Women In The Chinese Republic: Modernity Research Paper

Type of paper: Research Paper

Topic: China, Women, Literature, Society, Politics, Confucianism, Role, Economics

Pages: 5

Words: 1375

Published: 2021/01/11

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Women’s role and place in Chinese society during the so-called May Fourth epoch was nebulous, complicated, and untraditional as a result of broad-sweeping social and political changes that took place. Several pieces of writing penned during the twentieth century developed within particular frameworks and May Fourth discourses issues pertaining to women specifically. Liberals, intellectuals, Communists, and Japanese sympathizers alike have all proffered works that broached women’s issues from a variety of perspectives and backgrounds which nonetheless evinces threading tropes and common themes. Specifically, observers opined about the subordination of Chinese women within a constraining patriarchal culture that signaled cultural backwardness and antiquated remnants of the past. As a result, observers viewed female emancipation as the central goal that was a critical component of a sweeping broad strategy of social and cultural reform. As a result, it is unequivocal that women’s liberation was necessary in order to save China from stagnation and modernize China in a celeritous fashion.
Mo Yan’s Red Sorghum is a novel published in 1986 about a young Chinese woman who works for a liquor distillery that manufactures sorghum in the countryside of republican China. The plot centers on the Shandon family and the three generations who lived between 1923 and 1976 told from the point of view of a male narrator who details the struggles of his family both working at the distillery then as resistance fights in the Sino-Japanese Wars. The Chinese, however, were not a monolithic group, as Yan details the struggles that took place between warring factions. Told through various flashbacks about the horrors witnessed in the struggles against the Japanese, Yan juxtaposes the graphic horrors and brutalities against the beautiful and serene Chinese countryside during the tumultuous 1930s. Yan captures the horrors of the time period faced by those who resided in the countryside. Red Sorghum subverts traditional structures by glorifying peasants, defining a new, liberated role for women while also dismantling class barriers. The film adaptation further underscores how women in the Republic carved out a new role for themselves in reaction to how crippled women were in traditional China. Both the novel and the film adaptation were penned or directed by a male and presents a certain image of Chinese women while also articulating certain assertions about female sexuality in rural China during the republican era.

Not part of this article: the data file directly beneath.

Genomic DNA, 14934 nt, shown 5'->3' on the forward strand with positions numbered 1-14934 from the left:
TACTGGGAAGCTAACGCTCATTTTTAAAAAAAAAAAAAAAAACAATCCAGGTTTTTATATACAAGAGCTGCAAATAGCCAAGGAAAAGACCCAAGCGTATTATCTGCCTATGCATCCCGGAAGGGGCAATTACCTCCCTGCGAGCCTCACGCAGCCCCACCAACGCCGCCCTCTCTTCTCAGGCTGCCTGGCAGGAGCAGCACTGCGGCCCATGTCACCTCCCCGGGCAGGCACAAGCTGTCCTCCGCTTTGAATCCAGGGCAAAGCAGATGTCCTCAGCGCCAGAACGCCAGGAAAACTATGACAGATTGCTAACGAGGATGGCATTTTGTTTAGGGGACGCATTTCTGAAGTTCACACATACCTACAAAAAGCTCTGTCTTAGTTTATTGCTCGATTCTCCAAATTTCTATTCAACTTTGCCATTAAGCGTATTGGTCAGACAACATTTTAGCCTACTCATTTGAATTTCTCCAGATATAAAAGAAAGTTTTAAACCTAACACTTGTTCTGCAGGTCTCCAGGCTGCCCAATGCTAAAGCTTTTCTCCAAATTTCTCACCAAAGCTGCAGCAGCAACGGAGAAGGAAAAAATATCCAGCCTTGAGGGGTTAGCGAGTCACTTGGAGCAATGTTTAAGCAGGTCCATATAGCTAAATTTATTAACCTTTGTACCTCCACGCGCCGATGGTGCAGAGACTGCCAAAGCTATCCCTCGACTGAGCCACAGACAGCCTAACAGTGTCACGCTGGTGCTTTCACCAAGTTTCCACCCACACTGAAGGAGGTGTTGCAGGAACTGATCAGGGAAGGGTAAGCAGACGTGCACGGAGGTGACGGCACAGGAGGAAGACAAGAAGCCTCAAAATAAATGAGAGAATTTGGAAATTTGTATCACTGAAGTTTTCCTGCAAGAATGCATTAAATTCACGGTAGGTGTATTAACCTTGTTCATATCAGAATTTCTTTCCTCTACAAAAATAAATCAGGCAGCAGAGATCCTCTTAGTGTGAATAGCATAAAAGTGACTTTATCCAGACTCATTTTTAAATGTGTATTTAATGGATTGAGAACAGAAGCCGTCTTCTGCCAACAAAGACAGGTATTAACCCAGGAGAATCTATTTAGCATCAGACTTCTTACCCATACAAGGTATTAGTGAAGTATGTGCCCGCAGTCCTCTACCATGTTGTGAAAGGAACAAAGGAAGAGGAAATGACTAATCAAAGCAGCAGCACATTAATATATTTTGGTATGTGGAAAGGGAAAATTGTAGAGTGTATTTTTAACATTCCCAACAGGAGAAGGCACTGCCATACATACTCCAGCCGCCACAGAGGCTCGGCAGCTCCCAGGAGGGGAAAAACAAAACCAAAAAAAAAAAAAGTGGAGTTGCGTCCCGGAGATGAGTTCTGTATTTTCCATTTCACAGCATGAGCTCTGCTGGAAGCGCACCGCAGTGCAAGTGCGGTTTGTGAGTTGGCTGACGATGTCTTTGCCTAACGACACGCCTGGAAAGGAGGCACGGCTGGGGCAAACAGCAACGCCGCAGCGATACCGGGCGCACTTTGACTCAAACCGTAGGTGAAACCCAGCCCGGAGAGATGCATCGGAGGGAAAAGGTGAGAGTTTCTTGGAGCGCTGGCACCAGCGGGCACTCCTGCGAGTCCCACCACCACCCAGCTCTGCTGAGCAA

Scholars such as Gilmartin have decried how contemporaries who lived during the May Fourth era intentionally elided proto-feminist critiques of Chinese philosophers and politicians during the nineteenth century from their narratives because these critiques were purportedly spawned with a complex matrix of ideas and values that were rendered wholly traditional. Due to the iconoclastic nature and spirit of the epoch, observers remained focused on articulating a new argument that called for China to look to the West rather than to China’s past as a model for modernization. Discourses on Chinese modernity thus focused on issues related to national salvation rather than on human rights and on individual freedoms. These discourses eschewed traditional epistemologies and modes of behavior, which Gilmartin states was “embedded in a vocabulary and intellectual framework that valued ‘modernity.’”Such a vision of modernity in the Chinese context, however, was unequivocally colored by both patriotism and a preoccupation with the destiny of China despite the external threats as well as social and economic crises that the Chinese were embroiled in. Chen Duxiu, an intellectual who later became the Communist Party’s general secretary, penned a famous treatise in 1916 in which he berated and lamented about traditional Confucian values because they hindered the modernization of China. Chen argues that the emancipation of Chinese women was a crucial and defining characteristic of modern society. Personal liberty, he contended, were necessary for political and economic life, both of which are necessary for the process of modernization. Confucian values and ethics, especially those pertaining to gender relations, hindered the development of autonomy and personal freedom, which, Chen argued, reveals that they had to be dismantled in order to best serve the interests of the Chinese nation. Chinese philosophers and scholars shared this vein of thinking and argued that Chinese society needed a total transformation, especially with regards to the place of women.